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 Table of Contents  
Year : 2021  |  Volume : 7  |  Issue : 2  |  Page : 142-144

Female anterior urethral wall leiomyoma: A rare presentation

1 Department of Urology and Kidney Transplantation, Narayana Medical College, Nellore, Andhra Pradesh, India
2 Department of Urology, Narayana Medical College, Nellore, Andhra Pradesh, India

Date of Submission25-Apr-2021
Date of Decision05-Jul-2021
Date of Acceptance08-Jul-2021
Date of Web Publication30-Dec-2021

Correspondence Address:
Ifrah Ahmad Qazi
Department of Urology, Narayana Medical College, Nellore - 524 004, Andhra Pradesh
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Source of Support: None, Conflict of Interest: None

DOI: 10.4103/jcrsm.jcrsm_26_21

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Leiomyomas are benign mesenchymal tumors commonly presenting as uterine masses. They are most frequently seen in females during the reproductive age. Extrauterine leiomyomas are rarely seen and primarily observed in the genitourinary tract. In general, patients come up with soft-tissue mass near the urethral meatus and urinary symptoms. We report a case of distal urethral leiomyoma in a 34-year-old woman who presented with periurethral mass with a history of hematuria and dysuria. She underwent complete excision of the mass. Due to their unusual location, these leiomyomas should be treated with great care during surgery. Postsurgery, the patient remained asymptomatic, and there was no evidence of recurrence in the follow-up.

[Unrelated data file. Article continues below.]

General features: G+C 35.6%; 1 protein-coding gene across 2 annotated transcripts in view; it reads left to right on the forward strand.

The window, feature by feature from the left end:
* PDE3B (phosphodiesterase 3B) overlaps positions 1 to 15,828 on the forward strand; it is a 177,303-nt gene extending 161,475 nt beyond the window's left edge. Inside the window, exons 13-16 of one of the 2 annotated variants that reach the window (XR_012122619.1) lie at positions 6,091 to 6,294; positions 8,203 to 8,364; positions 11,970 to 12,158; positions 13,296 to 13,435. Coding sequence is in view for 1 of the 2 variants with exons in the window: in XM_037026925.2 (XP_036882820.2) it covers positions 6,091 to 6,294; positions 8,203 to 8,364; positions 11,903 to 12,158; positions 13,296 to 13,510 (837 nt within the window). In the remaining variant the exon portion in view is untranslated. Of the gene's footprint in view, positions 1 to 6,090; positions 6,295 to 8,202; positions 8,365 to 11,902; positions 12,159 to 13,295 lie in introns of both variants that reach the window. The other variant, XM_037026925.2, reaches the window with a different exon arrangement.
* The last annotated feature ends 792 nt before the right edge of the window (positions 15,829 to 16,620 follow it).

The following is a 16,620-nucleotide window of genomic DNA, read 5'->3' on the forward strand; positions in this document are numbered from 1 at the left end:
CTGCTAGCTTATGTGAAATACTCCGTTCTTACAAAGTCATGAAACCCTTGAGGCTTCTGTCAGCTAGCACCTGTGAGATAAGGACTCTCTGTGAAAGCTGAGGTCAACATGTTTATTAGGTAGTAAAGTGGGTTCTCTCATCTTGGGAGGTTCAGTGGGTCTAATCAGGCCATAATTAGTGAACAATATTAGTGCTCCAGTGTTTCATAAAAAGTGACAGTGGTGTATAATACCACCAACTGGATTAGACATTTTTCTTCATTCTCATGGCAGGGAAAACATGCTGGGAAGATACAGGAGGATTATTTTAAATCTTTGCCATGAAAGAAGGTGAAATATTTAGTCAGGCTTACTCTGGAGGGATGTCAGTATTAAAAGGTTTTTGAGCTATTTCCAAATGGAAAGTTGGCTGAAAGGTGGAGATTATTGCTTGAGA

Keywords: Distal urethral leiomyoma, leiomyoma, urethra

How to cite this article:
Reddy Pogula VM, Galeti EH, Qazi IA, Galeti A. Female anterior urethral wall leiomyoma: A rare presentation. J Curr Res Sci Med 2021;7:142-4

How to cite this URL:
Reddy Pogula VM, Galeti EH, Qazi IA, Galeti A. Female anterior urethral wall leiomyoma: A rare presentation. J Curr Res Sci Med [serial online] 2021 [cited 2022 Jun 28];7:142-4. Available from: https://www.jcrsmed.org/text.asp?2021/7/2/142/334452

  Introduction Top

Leiomyoma is a benign mesenchymal tumor that is rarely found in the urethra. It often appears in females during their reproductive age. The mean age of presentation is approximately 41 years. Buttner was the first person to report the first incidence of urethral leiomyoma.[1] Primary urethral leiomyoma is a rare clinical entity.[2] Most patients present with a mass protruding from the urethra and associated with an obstructive voiding pattern in a few cases. Prompt diagnosis, mainly the exclusion of a malignant tumor, and proper treatment are necessary to prevent complications. Herein, we report a case of female urethral leiomyoma, where the mass was located in the anterior wall of the distal urethra, which is usually not the site of presentation of leiomyoma in females.

  Case Report Top